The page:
Katrin pointed out that as long as I keep my arm up, Iris will go over the jumps, and as soon as I start to drop my arm, she starts to think about coming in toward me around the jump. I'm surprised by just how important body language seems to be to all of the dogs in class. I've never really thought about it before, but it makes sense because that's how dogs communicate with each other.
We were practicing "switch" and "tight" last night and I noticed that Iris seems to only pay attention to my body language. I think I could insert any word in there and it wouldn't matter to her right now because she's not actually listening to what I'm saying. If I'm staying more stationary, she just sort of walks around randomly hoping to guess right. I'm not sure how much that matters right now?
Tuesday, July 22, 2008
One year ago today, I adopted Iris from the NHSPCA. The first time I met her, she came into the visiting room at the shelter, sat down, and leaned against me. When she's not being crazy, she really is exactly the dog I was looking for. When I got Iris home, she refused to eat for two days and spent most of the first week hiding under the coffee table. She'd come out if I sat on the floor and talked to her. She had kennel cough, which only added to her stress. Iris was 4 years old and I was her fifth owner. She was housebroken, but I don't think she had much other training.
The first photo I took of her to email to a couple of people - she was hiding in the corner.
A photo from a few weeks later, you can see she decided to upgrade her spot. The photo makes her look like a gremlin, especially with her demon dog eyes. It's still her favorite spot on the couch:
It took Iris a few months to get settled in, and I just worked on some basic manners at home with her. She started out so shy, I didn't want to push her into classes. A big thing for her was learning not to bolt through doors. It's one of the reasons she was in the shelter. Coming home from work to find out that the dog I'd only had for a few weeks, the dog who was still spending a good deal of time under the coffee table, was missing was one of the worst nights. She was only loose for an hour and half or so.
As Iris got more settled in, her behavior issues started to come out more. She's been through four other homes for a reason. The shelter said she was surrendered for escaping the house and killing ducks. Going through the paperwork later, the secondary reasons she was there were being overprotective of her house and nipping kids who here running around with "her" kids. I think those were probably the primary reasons and the duck killing was just the last straw. Iris is extremely aware of everything going on outside the house. She's reactive to guests coming into the house. Men make her nervous. She's reactive to other dogs. She pushes Zeus around. She's obsessed with cars. Her nickname is "the supervisor." She can't be left alone loose in the house because she makes herself crazy obsessing over cars passing the house.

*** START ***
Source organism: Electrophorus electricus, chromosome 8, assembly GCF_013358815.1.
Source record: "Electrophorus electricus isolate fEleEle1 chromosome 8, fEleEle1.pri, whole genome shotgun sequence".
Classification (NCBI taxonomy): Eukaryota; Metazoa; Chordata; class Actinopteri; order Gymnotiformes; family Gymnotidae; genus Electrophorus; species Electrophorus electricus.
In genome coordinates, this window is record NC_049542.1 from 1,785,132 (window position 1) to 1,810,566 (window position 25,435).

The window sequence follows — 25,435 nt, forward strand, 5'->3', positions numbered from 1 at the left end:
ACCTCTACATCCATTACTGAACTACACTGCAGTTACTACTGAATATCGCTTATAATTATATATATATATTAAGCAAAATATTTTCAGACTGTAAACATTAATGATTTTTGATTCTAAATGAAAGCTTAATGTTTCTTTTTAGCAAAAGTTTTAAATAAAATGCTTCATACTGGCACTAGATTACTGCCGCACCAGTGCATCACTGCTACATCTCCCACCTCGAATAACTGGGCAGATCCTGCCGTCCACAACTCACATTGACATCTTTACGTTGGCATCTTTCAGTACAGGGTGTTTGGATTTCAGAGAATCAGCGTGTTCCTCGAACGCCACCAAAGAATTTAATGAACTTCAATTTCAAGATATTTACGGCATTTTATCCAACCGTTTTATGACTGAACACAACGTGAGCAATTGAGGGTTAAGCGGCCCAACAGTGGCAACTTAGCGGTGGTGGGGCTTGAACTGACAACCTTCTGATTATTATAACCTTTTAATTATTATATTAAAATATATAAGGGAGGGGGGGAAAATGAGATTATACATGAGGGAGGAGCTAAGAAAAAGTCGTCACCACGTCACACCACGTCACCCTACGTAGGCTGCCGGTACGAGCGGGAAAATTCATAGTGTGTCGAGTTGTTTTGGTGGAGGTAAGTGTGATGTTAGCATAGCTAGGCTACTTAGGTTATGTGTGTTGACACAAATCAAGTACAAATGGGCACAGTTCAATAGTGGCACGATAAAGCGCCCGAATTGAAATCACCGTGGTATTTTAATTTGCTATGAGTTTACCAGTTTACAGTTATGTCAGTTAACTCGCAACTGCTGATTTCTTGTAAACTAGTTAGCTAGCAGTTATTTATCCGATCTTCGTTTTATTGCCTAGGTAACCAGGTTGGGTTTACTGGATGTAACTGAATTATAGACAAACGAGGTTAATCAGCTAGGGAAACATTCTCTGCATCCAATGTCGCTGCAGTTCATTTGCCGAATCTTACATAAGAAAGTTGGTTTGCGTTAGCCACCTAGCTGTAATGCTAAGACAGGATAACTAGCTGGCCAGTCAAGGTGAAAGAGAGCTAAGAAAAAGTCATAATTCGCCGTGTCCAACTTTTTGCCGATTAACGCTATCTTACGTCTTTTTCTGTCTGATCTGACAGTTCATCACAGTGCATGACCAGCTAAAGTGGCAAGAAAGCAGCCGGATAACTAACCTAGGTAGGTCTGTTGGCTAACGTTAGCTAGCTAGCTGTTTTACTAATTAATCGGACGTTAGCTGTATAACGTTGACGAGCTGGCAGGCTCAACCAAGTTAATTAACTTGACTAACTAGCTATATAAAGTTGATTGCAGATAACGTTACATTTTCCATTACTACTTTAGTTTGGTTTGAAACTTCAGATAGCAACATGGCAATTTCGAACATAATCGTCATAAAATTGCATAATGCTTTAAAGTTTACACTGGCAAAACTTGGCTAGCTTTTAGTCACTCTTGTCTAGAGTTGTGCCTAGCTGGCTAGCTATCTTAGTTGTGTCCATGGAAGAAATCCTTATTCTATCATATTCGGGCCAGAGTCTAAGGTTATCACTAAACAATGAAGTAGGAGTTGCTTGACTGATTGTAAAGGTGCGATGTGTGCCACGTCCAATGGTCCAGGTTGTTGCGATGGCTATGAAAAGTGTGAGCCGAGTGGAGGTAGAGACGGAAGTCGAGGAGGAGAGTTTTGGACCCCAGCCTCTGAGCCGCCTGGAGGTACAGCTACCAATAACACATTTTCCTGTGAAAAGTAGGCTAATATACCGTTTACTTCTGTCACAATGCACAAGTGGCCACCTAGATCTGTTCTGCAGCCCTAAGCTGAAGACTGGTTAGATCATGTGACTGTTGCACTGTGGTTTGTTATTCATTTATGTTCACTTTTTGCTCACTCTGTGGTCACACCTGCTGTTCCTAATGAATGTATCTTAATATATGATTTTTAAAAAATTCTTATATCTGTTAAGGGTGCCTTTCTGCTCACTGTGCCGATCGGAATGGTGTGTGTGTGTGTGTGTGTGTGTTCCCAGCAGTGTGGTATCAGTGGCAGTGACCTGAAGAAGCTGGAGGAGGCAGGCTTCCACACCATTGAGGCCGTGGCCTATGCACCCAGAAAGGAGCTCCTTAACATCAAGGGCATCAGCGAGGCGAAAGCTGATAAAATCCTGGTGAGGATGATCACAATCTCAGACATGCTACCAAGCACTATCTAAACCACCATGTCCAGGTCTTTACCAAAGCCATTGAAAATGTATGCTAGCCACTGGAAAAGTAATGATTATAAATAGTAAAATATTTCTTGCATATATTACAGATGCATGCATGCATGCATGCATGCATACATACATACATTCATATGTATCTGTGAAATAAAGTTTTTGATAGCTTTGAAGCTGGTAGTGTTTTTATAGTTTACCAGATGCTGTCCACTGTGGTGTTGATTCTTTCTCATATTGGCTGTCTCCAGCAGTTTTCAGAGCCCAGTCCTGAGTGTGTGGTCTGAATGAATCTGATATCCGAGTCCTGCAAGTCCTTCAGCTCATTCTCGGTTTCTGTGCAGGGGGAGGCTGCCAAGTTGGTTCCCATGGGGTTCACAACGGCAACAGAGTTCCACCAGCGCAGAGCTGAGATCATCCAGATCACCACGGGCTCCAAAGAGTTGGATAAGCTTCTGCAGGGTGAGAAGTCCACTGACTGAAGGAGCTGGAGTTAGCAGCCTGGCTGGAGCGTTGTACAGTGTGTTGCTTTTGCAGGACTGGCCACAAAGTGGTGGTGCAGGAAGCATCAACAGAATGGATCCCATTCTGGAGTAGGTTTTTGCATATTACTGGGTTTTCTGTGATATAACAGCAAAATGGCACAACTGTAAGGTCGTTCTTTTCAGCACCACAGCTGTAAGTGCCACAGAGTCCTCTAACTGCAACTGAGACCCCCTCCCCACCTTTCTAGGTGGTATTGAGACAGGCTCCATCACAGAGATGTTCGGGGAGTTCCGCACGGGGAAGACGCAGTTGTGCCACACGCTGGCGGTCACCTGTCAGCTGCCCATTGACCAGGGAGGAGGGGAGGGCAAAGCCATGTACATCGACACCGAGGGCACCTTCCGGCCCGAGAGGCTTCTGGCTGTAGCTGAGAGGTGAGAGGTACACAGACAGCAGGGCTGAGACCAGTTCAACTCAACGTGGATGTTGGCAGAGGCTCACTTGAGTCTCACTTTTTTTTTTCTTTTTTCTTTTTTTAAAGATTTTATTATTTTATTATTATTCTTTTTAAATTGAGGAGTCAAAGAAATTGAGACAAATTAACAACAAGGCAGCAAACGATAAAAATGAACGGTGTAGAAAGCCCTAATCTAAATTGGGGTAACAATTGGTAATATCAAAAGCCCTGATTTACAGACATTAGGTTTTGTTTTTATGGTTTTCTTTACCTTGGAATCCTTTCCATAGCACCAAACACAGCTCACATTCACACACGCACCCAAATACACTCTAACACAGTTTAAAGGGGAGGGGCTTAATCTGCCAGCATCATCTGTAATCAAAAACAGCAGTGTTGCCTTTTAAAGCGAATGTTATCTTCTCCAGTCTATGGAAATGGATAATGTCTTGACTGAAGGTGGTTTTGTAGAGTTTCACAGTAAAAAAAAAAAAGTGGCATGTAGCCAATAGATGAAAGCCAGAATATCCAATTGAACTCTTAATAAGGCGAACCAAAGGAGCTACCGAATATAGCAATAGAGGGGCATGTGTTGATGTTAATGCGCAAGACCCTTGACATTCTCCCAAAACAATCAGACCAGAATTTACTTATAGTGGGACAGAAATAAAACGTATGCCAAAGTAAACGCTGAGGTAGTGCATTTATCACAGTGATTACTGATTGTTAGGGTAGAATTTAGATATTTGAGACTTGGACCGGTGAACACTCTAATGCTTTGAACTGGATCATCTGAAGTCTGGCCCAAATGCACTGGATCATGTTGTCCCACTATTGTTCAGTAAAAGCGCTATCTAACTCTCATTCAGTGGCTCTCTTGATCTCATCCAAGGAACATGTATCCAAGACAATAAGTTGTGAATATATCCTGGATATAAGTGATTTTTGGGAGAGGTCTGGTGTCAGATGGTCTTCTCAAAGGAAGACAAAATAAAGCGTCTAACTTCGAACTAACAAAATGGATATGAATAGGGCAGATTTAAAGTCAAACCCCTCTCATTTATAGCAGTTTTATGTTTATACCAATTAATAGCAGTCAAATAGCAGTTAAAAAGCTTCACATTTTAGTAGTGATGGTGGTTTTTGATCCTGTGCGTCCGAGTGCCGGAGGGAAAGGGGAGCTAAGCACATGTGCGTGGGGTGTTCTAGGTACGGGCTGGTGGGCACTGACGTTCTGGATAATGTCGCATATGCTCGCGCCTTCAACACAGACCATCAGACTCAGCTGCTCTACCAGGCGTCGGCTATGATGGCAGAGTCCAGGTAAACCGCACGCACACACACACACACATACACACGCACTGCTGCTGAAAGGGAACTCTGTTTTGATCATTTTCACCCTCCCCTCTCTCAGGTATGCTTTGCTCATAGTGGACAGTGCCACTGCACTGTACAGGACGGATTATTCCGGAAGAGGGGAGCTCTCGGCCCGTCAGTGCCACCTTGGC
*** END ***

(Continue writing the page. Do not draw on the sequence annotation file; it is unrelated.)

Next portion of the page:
In the fall, I enrolled Iris in a basic obedience class at MasterPeace. I wanted to work on her manners in a more distracting environment than my house and also get her used to being in a class. She did really well in the class, even with the other dogs. It was a pretty stationary class, so I think she found the other dogs less threatening?
In January, I started classes at Maplewood. Iris needed something to do with her brain besides just supervise the house. I wanted an agility dog from the beginning so we started in ABC. The beginning half of the class (now called Communications) was excellent for building a relationship with Iris. The second half was an intro to obstacles and Iris seemed to enjoy running and jumping around. Her issues with other dogs came out in full force. Iris was turning into a lot more dog than I'd bargained for. Katrin has been extremely patient with my crazy dog right from the beginning. In the 7 months since we started classes at Maplewood, Iris has gotten so much more relaxed in class, and as a side benefit, she's gotten a lot better at home. Of everything I've done with her, starting agility classes had by far the most positive effects. I've learned a lot about managing her around other dogs and keeping her attention, a lot of which applies to barking at people, chasing cars, etc. I'm still working on being cooler than dirt. :-) The only downside to agility is that Iris now thinks my 24" baby gates are agility inside the house. So far, we've done ABC, Weave Poles, the 5 Directions, and Competition Heeling.
In class, Iris is happy to hang out in her crate when she needs a break. She's gone from not being able to focus with other dogs in the barn, to being able to play while certain dogs are still inside. At home, she now loses her window privileges as soon as she starts barking, so she's gotten better about relaxing in the house. She's only allowed to greet guests if she's relaxed. If she starts barking, she's walked out of the room. She's made huge improvements with greeting my friends. When I'm out walking her, she can sit and stay while a car passes.
We also tried herding at a clinic given by Tenley Dexter and put on by ASCNE. Iris was afraid of sheep but really interested in the ducks and not all all rough with them. Tenley thought Iris would make a really nice duck dog. Quite a compliment! There were a lot of people there, which I think was stressful for Iris. Even when I went in with her for the ducks, Iris kept looking over at the people and dogs watching. I really want to see how she does in a less stressful environment.
A quick recap of the year, I'll probably think of more later but it's getting late -
Things Iris learned:
-her name (means make eye contact)
-Wait and make eye contact until I say "ok" before going through an open door